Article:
Minnesota found out the hard way that the road is a tough place to win in college basketball.
The Gophers went 2-2 during a four-game stretch against ranked team, winning both home games and losing the pair on the road. Makes sense. Minnesota is good enough to beat teams better than them at the Barn, but they’re not quite good enough to beat those teams away from home yet.
What’s concerning, however, is that on Sunday, Minnesota went down to Lincoln and got dropped by Big Ten also-ran Nebraska, 82-78, despite getting 29 points and eight threes from Malik Smith.
And don’t be fooled by the final score, Nebraska put a pretty good beating on the Gophers. Tarran Petteway went for 35 points and the Huskers opened up a lead that grew as big as 15 in the second half. Minnesota made a run down the stretch, but Nebraska was in control most of the way.
What does this mean for the Gophers?
Well, it’s certainly not a positive, but Nebraska is better than they get credit for. The Huskers currently sit 80th in the RPI, they beat Ohio State at home and they had Michigan on the ropes. Pinnacle Bank Arena is proving to be a difficult place to play.
It’s also important to remember that Minnesota was playing without Andre Hollins, who sprained his ankle in the win over Wisconsin. That was going to catch up to them eventually. As good as Dre Mathieu can be in the open floor, he’s got a habit of getting out of control. He scored 13 points and was 4-for-5 from the field on Sunday … with nine turnovers.
The presence of Hollins on the floor will balance that.
Minnesota is going to be just fine as long as they get healthy.
Much is made about the ball when it comes to how the sport of basketball is played and rightfully so, as the ball is the most important piece of equipment. Different brands have different characteristics, and with college basketball programs being able to pick the ball they use for home games there are adjustments to be made during the season.
Wisconsin will play at No. 2 Maryland Saturday, meaning that in the days leading up to the game the Badgers needed to get used to the Under Armour basketball. The brand became a conversation point in the aftermath of Maryland’s win over No. 4 Iowa last month, with the Hawkeyes (while not blaming the ball for their loss) made note of the differences between the Under Armour ball and the Nike ball they use for their home games.
Thursday Wisconsin forward Nigel Hayes offered up his observations on the basketball while also pointing out (albeit sarcastically) the goal of intercollegiate athletics.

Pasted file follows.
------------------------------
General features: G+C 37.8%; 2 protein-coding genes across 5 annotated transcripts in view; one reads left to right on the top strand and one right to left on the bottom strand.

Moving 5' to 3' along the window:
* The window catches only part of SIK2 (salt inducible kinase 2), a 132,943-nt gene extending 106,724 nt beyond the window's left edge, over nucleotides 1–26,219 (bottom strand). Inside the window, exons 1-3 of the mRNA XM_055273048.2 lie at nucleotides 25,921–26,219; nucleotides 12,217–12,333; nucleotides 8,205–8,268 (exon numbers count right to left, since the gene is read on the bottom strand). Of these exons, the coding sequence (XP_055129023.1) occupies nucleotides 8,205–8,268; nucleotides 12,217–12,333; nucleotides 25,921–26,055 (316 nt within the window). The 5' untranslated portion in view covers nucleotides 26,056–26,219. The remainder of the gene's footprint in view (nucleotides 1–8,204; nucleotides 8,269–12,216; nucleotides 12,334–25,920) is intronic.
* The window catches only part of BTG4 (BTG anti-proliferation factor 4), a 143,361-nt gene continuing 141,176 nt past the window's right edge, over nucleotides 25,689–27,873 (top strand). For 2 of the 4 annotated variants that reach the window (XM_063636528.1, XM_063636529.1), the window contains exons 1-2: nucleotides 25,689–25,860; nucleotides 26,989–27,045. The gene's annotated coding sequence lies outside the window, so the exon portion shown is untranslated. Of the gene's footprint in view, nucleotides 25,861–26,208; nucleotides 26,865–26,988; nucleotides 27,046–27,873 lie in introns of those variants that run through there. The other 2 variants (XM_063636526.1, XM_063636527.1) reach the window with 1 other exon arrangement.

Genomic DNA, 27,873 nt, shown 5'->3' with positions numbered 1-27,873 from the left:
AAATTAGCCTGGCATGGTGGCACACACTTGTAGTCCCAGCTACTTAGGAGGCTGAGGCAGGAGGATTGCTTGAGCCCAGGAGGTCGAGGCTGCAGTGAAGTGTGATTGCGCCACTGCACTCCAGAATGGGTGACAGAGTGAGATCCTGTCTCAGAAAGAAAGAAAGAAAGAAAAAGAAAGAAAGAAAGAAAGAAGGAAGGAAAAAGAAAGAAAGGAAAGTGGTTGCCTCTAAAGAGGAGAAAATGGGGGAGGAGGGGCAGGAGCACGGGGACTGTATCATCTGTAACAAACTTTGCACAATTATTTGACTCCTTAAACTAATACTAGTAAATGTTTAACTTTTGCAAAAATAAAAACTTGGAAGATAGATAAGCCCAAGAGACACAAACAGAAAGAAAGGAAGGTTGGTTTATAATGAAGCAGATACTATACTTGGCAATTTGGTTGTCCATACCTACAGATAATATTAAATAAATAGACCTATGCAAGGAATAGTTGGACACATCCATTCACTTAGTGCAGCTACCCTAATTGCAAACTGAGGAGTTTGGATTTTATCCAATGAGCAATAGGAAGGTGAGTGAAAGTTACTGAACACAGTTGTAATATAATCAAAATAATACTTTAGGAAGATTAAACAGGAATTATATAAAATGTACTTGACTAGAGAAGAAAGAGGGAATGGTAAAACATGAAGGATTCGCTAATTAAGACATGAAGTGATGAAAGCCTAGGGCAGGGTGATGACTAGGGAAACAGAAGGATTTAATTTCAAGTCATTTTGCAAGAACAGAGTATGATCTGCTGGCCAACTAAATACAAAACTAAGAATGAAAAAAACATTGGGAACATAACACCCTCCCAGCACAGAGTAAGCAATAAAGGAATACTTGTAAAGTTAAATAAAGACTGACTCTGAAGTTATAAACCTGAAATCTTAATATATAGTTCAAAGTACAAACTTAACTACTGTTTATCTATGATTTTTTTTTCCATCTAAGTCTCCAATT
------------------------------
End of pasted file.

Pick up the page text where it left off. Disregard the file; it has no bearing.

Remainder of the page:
“It’s definitely different,” Hayes said. “Personally, we don’t like it too much. I don’t like the Under Armour ball whatsoever. But that’s the way this amateur sports league is set up. We’re supposed to be having fun, but all the money is in these basketballs that colleges play with. But it’s an amateur sport, we’re just here for fun. It’s not really that serious. So I guess any ball should be OK.
“Maybe we should have a universal ball like the NBA. You don’t go to the Clippers’ stadium and play with a Nike and then go to Golden State and play with a Rawlings. But in this amateur sport of college, where money isn’t the goal — it’s the student education and experience that you get — we play with a million different basketballs.”
Hayes makes a good point here, and in regards to the NBA all hell would break loose under similar circumstances (remember the leather vs. microfiber composite controversy in 2006?). If these games are solely about fun and the college experience, wouldn’t having one ball used by all schools better fit that mission? This isn’t the biggest of deals when it comes to “amateur” athletics, as different basketball brands have been used for years.
But Hayes was able to take this situation and work it into the discussion of the goals of intercollegiate athletics. Is it about the experience? Or does the ability to profit, be it through a minor move such as using a particular ball or the more impactful step of moving from one conference to another, take precedence? Given the shifts that have occurred in college sports in recent years, it’s quite apparent that the search for additional revenue streams has won out.
Hayes did note that neither he nor his teammates would make excuses, saying that the team would simple “have to get used to” the unfamiliar basketball according to the Wisconsin State Journal. In the end, this was a good use of sarcasm by Hayes to make a greater point about the collegiate athletics machine he and his teammates are but minor parts of.
It goes without saying that sports can inspire some interesting promises, from players and coaches guaranteeing victory to fans making statements that hinge on the outcome of a particular game or play (see: tattoos celebrating a team’s triumphs before they’ve even won the game in question). For one Marquette fan, the need for Providence’s Kris Dunn to miss a free throw during Wednesday night’s game (which Marquette won in overtime) inspired him to make a promise that he intended to keep.
Jamey Schilling took the approach of yelling that he’d pay Dunn $10 if he missed the free throw. Sure enough Dunn missed the shot, and Schilling made good on his promise. But with players themselves unable to receive such funds due to NCAA rules, Schilling sent the check to the Providence athletic department.
Schilling’s gesture did not go unnoticed by Marquette either, as the school sent him a gift card to use in the Marquette Spirit Shop.
H/T For The Win